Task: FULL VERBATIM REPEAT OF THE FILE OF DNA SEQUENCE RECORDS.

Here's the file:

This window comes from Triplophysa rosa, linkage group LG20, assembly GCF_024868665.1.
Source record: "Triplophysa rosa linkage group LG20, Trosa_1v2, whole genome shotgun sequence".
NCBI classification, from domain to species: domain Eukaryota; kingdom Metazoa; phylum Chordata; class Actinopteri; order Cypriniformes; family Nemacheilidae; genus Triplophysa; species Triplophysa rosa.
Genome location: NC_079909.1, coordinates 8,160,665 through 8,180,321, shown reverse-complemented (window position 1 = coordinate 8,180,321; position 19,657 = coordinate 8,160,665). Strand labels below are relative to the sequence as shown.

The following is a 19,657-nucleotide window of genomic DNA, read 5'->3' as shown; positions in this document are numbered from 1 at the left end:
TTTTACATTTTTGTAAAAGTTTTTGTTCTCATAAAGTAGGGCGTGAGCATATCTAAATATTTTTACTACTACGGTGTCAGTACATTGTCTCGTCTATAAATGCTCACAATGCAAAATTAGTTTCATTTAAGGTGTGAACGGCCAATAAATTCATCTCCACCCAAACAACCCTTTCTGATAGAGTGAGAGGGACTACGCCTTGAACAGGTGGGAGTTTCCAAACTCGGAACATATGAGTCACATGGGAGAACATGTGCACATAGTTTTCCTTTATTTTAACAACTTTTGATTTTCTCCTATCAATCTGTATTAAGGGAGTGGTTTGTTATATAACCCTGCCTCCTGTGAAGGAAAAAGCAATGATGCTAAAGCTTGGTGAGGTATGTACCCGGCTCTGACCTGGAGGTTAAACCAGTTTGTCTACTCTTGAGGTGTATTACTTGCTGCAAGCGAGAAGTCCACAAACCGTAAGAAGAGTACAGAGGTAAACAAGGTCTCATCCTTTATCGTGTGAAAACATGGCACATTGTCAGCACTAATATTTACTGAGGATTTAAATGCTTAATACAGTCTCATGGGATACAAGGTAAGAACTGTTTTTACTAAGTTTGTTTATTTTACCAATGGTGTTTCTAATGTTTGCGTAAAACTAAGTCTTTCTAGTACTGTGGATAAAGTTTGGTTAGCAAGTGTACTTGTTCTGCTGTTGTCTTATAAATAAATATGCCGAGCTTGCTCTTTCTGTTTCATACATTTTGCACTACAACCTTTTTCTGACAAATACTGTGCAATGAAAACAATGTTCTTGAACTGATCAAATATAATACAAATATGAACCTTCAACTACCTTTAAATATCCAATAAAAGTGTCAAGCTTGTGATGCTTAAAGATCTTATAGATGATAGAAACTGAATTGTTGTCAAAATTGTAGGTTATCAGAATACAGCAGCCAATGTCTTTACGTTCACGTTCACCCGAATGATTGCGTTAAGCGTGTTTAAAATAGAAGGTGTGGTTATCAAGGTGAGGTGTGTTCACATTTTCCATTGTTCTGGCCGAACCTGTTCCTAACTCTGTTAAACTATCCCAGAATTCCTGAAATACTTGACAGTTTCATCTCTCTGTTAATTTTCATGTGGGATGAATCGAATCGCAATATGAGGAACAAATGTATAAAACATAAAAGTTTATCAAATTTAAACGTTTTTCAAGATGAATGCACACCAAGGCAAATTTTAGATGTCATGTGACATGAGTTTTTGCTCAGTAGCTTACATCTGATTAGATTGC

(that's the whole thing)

This window comes from Triplophysa rosa, linkage group LG20, assembly GCF_024868665.1.
Source record: "Triplophysa rosa linkage group LG20, Trosa_1v2, whole genome shotgun sequence".
NCBI classification, from domain to species: domain Eukaryota; kingdom Metazoa; phylum Chordata; class Actinopteri; order Cypriniformes; family Nemacheilidae; genus Triplophysa; species Triplophysa rosa.
Genome location: NC_079909.1, coordinates 8,160,665 through 8,180,321, shown reverse-complemented (window position 1 = coordinate 8,180,321; position 19,657 = coordinate 8,160,665). Strand labels below are relative to the sequence as shown.

The following is a 19,657-nucleotide window of genomic DNA, read 5'->3' as shown; positions in this document are numbered from 1 at the left end:
TTTTACATTTTTGTAAAAGTTTTTGTTCTCATAAAGTAGGGCGTGAGCATATCTAAATATTTTTACTACTACGGTGTCAGTACATTGTCTCGTCTATAAATGCTCACAATGCAAAATTAGTTTCATTTAAGGTGTGAACGGCCAATAAATTCATCTCCACCCAAACAACCCTTTCTGATAGAGTGAGAGGGACTACGCCTTGAACAGGTGGGAGTTTCCAAACTCGGAACATATGAGTCACATGGGAGAACATGTGCACATAGTTTTCCTTTATTTTAACAACTTTTGATTTTCTCCTATCAATCTGTATTAAGGGAGTGGTTTGTTATATAACCCTGCCTCCTGTGAAGGAAAAAGCAATGATGCTAAAGCTTGGTGAGGTATGTACCCGGCTCTGACCTGGAGGTTAAACCAGTTTGTCTACTCTTGAGGTGTATTACTTGCTGCAAGCGAGAAGTCCACAAACCGTAAGAAGAGTACAGAGGTAAACAAGGTCTCATCCTTTATCGTGTGAAAACATGGCACATTGTCAGCACTAATATTTACTGAGGATTTAAATGCTTAATACAGTCTCATGGGATACAAGGTAAGAACTGTTTTTACTAAGTTTGTTTATTTTACCAATGGTGTTTCTAATGTTTGCGTAAAACTAAGTCTTTCTAGTACTGTGGATAAAGTTTGGTTAGCAAGTGTACTTGTTCTGCTGTTGTCTTATAAATAAATATGCCGAGCTTGCTCTTTCTGTTTCATACATTTTGCACTACAACCTTTTTCTGACAAATACTGTGCAATGAAAACAATGTTCTTGAACTGATCAAATATAATACAAATATGAACCTTCAACTACCTTTAAATATCCAATAAAAGTGTCAAGCTTGTGATGCTTAAAGATCTTATAGATGATAGAAACTGAATTGTTGTCAAAATTGTAGGTTATCAGAATACAGCAGCCAATGTCTTTACGTTCACGTTCACCCGAATGATTGCGTTAAGCGTGTTTAAAATAGAAGGTGTGGTTATCAAGGTGAGGTGTGTTCACATTTTCCATTGTTCTGGCCGAACCTGTTCCTAACTCTGTTAAACTATCCCAGAATTCCTGAAATACTTGACAGTTTCATCTCTCTGTTAATTTTCATGTGGGATGAATCGAATCGCAATATGAGGAACAAATGTATAAAACATAAAAGTTTATCAAATTTAAACGTTTTTCAAGATGAATGCACACCAAGGCAAATTTTAGATGTCATGTGACATGAGTTTTTGCTCAGTAGCTTACATCTGATTAGATTGC